Jno ELLICOTT, London. No 1821

51289

Fine quarter-repeating watch by this famous firm, in lovely original condition, circa 1738.

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Beautifully engraved, chased and pierced silver paircase, without any casemakers or assay marks, as is not uncommon at this time, but in a distinctive style associated with Ellicott at this period. Fullplate fusee movement with plain pillars and typically finely pierced and engraved cock and slide plate, the silver cap also signed, the repeat work complete with its pulse-piece allowing silent operation, the bell scratch signed 'Higgens, London,' one of the rarer bell makers of the period. Verge (recoil) escapement. Steel balance, spiral balance-spring. Beautiful original 'Roman & Arabic' enamel dial, with original blued-steel beetle & poker hands, with correct high-dome (non bullseye) glass. 51.5 mm diameter.

John Ellicott senior, one of London's premier watchmakers, working at 17 Sweetings Alley, founder of the firm famous for producing the best quality clocks and watches throughout the 18th century, with examples in all the world's major horological museums - see the article on the Ellicotts by David Thompson published in Antiquarian Horology Summer and Autumn issues, 1997 - this watch is not mentioned, being unknown to the author at that time.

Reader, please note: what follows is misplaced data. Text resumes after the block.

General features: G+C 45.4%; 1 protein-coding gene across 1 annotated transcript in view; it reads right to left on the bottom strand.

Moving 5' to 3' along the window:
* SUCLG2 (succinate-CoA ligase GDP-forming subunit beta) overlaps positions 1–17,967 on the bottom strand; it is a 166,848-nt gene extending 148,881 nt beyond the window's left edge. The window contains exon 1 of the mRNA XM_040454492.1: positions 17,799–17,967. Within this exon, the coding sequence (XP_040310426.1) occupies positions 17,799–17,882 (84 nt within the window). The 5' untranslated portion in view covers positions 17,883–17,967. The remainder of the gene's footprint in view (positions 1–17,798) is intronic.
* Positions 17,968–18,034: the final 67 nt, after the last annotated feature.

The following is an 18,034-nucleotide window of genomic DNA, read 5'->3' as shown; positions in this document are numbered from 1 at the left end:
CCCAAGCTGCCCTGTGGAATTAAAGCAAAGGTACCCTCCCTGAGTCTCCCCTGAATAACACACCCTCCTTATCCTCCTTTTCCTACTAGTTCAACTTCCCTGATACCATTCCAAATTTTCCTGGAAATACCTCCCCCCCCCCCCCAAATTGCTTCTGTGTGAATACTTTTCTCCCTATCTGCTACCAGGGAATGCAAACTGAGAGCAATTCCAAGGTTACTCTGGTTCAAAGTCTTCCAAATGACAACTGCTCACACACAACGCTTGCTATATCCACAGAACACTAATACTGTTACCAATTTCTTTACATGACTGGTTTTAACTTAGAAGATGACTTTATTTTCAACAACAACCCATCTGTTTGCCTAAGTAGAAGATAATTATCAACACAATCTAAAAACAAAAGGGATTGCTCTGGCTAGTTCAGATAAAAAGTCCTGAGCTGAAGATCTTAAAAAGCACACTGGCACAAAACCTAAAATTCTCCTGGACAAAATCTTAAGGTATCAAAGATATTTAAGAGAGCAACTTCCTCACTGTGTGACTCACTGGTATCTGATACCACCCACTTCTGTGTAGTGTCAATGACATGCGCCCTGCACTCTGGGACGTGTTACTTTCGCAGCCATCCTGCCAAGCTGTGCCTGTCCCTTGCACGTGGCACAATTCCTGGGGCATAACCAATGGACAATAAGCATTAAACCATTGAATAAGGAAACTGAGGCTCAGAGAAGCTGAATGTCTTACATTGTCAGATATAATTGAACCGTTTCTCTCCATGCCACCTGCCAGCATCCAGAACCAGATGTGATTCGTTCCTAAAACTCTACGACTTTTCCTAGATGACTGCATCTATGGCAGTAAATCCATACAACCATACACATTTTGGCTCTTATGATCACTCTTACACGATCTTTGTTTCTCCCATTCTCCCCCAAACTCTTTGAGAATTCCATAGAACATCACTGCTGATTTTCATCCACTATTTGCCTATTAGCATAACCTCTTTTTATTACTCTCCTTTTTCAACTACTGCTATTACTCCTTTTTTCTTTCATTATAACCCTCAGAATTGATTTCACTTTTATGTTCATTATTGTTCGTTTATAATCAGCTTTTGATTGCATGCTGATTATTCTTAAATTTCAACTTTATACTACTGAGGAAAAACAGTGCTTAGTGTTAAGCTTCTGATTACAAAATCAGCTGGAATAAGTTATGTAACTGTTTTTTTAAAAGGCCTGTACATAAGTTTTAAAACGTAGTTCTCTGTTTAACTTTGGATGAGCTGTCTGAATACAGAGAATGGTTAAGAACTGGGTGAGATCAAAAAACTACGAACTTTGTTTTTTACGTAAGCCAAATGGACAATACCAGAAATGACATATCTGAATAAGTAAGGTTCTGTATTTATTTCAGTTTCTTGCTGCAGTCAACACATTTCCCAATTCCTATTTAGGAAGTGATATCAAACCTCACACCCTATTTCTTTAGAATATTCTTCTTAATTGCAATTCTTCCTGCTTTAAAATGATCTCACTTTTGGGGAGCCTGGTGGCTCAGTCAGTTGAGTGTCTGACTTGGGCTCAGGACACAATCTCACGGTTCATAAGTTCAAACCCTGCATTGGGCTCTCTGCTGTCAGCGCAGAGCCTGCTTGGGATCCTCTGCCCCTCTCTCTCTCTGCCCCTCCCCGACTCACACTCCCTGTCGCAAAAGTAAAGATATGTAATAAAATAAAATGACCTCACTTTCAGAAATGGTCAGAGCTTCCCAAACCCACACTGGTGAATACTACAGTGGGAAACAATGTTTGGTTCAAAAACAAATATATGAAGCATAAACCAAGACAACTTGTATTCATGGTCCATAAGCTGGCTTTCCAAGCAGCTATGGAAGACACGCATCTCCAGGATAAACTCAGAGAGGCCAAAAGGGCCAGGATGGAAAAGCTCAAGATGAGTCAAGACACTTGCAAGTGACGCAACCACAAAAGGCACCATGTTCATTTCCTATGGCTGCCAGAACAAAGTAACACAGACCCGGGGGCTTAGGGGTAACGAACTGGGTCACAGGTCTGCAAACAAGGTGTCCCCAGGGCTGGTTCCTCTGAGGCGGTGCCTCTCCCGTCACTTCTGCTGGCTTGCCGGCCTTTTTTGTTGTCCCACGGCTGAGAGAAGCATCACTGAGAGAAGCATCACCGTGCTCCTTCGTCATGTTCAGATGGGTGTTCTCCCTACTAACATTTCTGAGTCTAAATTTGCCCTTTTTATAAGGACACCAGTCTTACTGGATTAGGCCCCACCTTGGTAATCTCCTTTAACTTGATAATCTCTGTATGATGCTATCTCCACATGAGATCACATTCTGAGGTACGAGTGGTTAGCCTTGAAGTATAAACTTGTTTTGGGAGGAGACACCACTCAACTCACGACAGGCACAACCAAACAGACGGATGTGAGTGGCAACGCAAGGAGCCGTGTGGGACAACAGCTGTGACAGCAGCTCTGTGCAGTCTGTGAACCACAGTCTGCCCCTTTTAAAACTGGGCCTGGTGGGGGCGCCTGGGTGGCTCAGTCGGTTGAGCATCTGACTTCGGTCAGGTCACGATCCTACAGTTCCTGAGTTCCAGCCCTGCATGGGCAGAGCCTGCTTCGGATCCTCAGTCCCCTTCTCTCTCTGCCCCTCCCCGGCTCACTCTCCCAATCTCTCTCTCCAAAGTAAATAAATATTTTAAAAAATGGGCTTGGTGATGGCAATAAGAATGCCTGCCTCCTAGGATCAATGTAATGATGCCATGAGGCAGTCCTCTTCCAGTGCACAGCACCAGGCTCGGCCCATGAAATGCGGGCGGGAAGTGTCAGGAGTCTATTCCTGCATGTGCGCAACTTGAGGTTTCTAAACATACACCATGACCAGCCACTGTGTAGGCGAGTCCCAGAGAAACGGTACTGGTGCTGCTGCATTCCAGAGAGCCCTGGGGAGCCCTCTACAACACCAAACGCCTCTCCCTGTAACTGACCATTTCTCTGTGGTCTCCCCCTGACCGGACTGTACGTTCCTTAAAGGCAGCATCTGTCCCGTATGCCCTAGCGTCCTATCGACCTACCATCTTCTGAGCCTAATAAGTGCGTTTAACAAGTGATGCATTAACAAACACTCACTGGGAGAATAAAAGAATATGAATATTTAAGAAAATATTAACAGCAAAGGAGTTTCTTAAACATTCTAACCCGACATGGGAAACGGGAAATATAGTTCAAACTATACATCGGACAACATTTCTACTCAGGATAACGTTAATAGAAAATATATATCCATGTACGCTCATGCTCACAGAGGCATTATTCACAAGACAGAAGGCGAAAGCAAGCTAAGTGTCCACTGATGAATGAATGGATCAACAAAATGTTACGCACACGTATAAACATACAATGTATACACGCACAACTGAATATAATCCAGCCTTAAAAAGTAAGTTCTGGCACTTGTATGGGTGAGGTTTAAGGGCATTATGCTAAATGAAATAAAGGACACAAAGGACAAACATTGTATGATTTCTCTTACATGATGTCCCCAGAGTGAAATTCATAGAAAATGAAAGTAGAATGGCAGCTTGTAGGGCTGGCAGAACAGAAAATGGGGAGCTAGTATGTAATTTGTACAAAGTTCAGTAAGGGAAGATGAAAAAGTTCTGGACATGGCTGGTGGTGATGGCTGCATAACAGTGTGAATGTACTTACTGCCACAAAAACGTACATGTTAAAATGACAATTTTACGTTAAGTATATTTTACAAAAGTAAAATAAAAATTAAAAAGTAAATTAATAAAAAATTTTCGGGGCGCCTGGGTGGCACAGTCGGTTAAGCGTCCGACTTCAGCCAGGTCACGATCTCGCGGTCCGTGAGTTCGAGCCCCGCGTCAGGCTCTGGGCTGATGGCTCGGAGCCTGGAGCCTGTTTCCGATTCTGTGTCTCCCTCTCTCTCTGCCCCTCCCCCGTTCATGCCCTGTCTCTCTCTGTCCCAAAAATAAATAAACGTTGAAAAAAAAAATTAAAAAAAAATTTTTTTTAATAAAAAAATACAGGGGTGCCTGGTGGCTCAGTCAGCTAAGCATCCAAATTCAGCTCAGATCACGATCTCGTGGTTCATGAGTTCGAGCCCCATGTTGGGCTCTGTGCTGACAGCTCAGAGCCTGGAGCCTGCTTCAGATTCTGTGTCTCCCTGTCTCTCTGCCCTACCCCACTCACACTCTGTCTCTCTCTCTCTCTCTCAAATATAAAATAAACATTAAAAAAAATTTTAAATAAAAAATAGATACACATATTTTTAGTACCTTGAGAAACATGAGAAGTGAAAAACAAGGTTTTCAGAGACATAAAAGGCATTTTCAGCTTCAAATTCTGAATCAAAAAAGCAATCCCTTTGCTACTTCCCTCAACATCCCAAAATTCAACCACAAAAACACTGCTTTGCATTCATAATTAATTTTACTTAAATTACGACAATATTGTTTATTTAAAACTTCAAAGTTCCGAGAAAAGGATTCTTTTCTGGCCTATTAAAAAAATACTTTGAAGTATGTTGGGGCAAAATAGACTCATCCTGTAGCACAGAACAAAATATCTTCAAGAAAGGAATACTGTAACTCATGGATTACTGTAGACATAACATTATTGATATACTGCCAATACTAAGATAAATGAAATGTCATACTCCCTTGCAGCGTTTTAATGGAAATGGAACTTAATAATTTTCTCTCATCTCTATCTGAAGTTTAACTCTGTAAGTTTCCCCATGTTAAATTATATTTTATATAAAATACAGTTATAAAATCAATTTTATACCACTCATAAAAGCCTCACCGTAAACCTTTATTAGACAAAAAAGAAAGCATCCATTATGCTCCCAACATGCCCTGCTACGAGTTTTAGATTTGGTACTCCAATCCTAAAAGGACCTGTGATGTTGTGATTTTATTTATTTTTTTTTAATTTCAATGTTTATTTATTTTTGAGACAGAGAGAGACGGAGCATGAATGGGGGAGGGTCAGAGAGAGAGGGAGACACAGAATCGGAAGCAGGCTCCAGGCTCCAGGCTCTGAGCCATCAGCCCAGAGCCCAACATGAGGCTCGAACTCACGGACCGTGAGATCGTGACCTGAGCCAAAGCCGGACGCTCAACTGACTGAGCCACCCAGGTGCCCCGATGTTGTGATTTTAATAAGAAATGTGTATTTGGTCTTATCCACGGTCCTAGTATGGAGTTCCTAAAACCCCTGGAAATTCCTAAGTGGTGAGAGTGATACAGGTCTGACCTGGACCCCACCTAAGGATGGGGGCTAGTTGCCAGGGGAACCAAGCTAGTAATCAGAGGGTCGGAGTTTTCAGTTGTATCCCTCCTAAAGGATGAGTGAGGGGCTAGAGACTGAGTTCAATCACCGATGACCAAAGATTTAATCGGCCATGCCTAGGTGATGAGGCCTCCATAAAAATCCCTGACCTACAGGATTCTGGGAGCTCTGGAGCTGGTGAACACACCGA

NB: Ellicott was among the first, if not the first, English watchmaker to use an upright pin in a flat steel balance to bank his verge watches, and this feature is original in this watch. Acting with an appropriate cut away edge to the table of the balance cock, this method later became much more common and bodgers of all periods would often file off the edge of the cock on watches needing new staffs that were originally banked in the more usual earlier way by pins in the potence acting on the back of the flags. This action defaces the cock and its original engraved edge and often sadly destroys the originality and look of what would otherwise be a fine movement, even on watches by makers such as Graham and Mudge!


A fine and rare example of a relatively early Ellicott repeating watch (few complete examples pre-date this) and all in lovely original condition, the outer case showing some wear to the rear and the dial with just the smallest of chips at the slot for the opening catch - nearly all surviving dials have a chip at this vulnerable point. From the Ballard collection sold in 2010. Serviced and guaranteed.


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